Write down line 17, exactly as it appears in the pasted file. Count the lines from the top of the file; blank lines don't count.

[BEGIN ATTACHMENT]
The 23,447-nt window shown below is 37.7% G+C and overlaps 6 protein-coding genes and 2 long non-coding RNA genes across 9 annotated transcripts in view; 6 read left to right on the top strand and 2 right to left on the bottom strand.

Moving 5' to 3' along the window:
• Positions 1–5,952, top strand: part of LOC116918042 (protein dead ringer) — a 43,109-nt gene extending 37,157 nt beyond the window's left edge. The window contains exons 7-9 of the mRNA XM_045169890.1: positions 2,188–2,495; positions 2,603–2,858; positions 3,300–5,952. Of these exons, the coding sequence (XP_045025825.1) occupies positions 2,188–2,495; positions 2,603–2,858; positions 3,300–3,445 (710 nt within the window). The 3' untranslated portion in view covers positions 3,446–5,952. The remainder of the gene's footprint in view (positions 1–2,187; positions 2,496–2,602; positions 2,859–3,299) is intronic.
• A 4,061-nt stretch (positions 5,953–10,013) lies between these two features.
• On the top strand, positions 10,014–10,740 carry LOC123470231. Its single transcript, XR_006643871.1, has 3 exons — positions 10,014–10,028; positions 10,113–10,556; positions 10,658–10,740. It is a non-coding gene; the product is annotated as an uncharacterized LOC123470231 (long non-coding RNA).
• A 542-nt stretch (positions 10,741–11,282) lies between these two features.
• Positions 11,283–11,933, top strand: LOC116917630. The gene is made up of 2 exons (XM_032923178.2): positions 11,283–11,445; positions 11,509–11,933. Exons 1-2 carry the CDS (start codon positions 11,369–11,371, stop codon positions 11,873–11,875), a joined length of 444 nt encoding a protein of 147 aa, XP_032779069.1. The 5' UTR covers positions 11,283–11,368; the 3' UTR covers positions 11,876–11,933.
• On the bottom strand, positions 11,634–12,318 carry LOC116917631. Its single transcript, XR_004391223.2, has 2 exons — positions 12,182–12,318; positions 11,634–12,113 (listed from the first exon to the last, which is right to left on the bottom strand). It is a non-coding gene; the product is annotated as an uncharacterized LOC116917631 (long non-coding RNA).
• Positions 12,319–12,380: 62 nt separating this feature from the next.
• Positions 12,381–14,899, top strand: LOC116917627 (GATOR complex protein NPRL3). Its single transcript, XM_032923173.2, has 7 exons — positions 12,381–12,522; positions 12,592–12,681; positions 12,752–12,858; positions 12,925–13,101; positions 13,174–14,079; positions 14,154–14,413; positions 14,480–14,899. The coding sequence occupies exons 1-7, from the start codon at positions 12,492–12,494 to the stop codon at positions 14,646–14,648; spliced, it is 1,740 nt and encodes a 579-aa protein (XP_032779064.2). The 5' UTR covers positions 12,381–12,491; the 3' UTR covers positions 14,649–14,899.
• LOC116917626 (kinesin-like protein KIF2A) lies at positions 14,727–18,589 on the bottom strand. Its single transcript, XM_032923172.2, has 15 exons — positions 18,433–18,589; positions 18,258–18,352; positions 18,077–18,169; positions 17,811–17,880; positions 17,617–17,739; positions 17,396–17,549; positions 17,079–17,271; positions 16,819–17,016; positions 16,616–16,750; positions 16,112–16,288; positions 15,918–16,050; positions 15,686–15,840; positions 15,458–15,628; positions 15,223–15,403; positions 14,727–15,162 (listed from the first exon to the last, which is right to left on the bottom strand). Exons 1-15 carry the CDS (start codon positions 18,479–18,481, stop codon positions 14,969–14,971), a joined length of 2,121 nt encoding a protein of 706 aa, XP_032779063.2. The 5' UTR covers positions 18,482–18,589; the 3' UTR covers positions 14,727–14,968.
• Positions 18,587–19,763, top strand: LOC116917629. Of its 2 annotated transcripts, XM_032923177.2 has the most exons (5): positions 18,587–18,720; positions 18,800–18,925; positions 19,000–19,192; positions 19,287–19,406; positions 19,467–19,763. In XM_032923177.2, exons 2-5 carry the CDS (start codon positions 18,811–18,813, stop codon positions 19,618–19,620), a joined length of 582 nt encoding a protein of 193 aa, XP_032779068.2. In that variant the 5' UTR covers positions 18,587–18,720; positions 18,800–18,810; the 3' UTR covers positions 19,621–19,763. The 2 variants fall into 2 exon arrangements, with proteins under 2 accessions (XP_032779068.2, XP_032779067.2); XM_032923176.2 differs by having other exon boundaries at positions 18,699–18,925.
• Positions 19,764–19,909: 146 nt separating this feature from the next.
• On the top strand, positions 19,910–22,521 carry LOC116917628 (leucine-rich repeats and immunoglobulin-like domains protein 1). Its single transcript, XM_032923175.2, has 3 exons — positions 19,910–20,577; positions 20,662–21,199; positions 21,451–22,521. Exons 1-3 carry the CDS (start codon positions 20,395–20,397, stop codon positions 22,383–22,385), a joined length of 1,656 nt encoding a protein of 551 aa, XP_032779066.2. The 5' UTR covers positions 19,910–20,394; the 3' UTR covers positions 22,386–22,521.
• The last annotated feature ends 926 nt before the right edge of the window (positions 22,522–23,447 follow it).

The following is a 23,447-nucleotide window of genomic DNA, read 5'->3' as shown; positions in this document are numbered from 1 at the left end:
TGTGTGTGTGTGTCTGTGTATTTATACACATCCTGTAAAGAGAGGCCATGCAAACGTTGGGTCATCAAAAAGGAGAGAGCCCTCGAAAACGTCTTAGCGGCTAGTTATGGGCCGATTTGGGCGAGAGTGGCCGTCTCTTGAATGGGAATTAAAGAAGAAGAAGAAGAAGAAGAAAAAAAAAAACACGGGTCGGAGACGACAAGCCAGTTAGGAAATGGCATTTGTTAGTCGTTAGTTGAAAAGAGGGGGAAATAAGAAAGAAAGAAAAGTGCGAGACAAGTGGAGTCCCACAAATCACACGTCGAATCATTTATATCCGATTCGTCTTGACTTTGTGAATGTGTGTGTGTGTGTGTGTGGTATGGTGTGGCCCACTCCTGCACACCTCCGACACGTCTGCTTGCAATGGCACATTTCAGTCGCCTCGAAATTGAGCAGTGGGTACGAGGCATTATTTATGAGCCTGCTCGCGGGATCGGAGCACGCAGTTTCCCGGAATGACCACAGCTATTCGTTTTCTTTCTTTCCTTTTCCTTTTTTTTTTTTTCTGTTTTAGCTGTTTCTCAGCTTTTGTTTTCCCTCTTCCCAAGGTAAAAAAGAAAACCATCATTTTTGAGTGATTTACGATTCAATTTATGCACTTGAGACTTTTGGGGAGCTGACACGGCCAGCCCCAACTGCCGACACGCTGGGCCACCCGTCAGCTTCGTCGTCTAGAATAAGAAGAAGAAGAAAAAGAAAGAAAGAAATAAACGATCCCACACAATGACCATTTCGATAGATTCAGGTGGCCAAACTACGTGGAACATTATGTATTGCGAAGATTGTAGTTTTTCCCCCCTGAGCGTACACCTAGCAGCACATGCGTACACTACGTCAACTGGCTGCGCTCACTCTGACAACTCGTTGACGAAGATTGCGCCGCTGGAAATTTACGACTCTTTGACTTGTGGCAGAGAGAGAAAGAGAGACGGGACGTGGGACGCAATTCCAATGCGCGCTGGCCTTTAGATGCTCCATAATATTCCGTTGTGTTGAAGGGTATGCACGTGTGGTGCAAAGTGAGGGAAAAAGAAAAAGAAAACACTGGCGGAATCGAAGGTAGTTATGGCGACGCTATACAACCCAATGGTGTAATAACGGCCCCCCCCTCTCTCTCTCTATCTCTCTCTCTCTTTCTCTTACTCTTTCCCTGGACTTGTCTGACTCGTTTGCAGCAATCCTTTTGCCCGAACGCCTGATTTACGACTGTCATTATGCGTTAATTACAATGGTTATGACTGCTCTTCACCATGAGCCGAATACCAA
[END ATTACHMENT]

TGTGTGTGTGTGTCTGTGTATTTATACACATCCTGTAAAGAGAGGCCATGCAAACGTTGGGTCATCAAAAAGGAGAGAGCCCTCGAAAACGTCTTAGCGGCTAGTTATGGGCCGATTTGGGCGAGAGTGGCCGTCTCTTGAATGGGAATTAAAGAAGAAGAAGAAGAAGAAGAAAAAAAAAAACACGGGTCGGAGACGACAAGCCAGTTAGGAAATGGCATTTGTTAGTCGTTAGTTGAAAAGAGGGGGAAATAAGAAAGAAAGAAAAGTGCGAGACAAGTGGAGTCCCACAAATCACACGTCGAATCATTTATATCCGATTCGTCTTGACTTTGTGAATGTGTGTGTGTGTGTGTGTGGTATGGTGTGGCCCACTCCTGCACACCTCCGACACGTCTGCTTGCAATGGCACATTTCAGTCGCCTCGAAATTGAGCAGTGGGTACGAGGCATTATTTATGAGCCTGCTCGCGGGATCGGAGCACGCAGTTTCCCGGAATGACCACAGCTATTCGTTTTCTTTCTTTCCTTTTCCTTTTTTTTTTTTTCTGTTTTAGCTGTTTCTCAGCTTTTGTTTTCCCTCTTCCCAAGGTAAAAAAGAAAACCATCATTTTTGAGTGATTTACGATTCAATTTATGCACTTGAGACTTTTGGGGAGCTGACACGGCCAGCCCCAACTGCCGACACGCTGGGCCACCCGTCAGCTTCGTCGTCTAGAATAAGAAGAAGAAGAAAAAGAAAGAAAGAAATAAACGATCCCACACAATGACCATTTCGATAGATTCAGGTGGCCAAACTACGTGGAACATTATGTATTGCGAAGATTGTAGTTTTTCCCCCCTGAGCGTACACCTAGCAGCACATGCGTACACTACGTCAACTGGCTGCGCTCACTCTGACAACTCGTTGACGAAGATTGCGCCGCTGGAAATTTACGACTCTTTGACTTGTGGCAGAGAGAGAAAGAGAGACGGGACGTGGGACGCAATTCCAATGCGCGCTGGCCTTTAGATGCTCCATAATATTCCGTTGTGTTGAAGGGTATGCACGTGTGGTGCAAAGTGAGGGAAAAAGAAAAAGAAAACACTGGCGGAATCGAAGGTAGTTATGGCGACGCTATACAACCCAATGGTGTAATAACGGCCCCCCCCTCTCTCTCTCTATCTCTCTCTCTCTTTCTCTTACTCTTTCCCTGGACTTGTCTGACTCGTTTGCAGCAATCCTTTTGCCCGAACGCCTGATTTACGACTGTCATTATGCGTTAATTACAATGGTTATGACTGCTCTTCACCATGAGCCGAATACCAA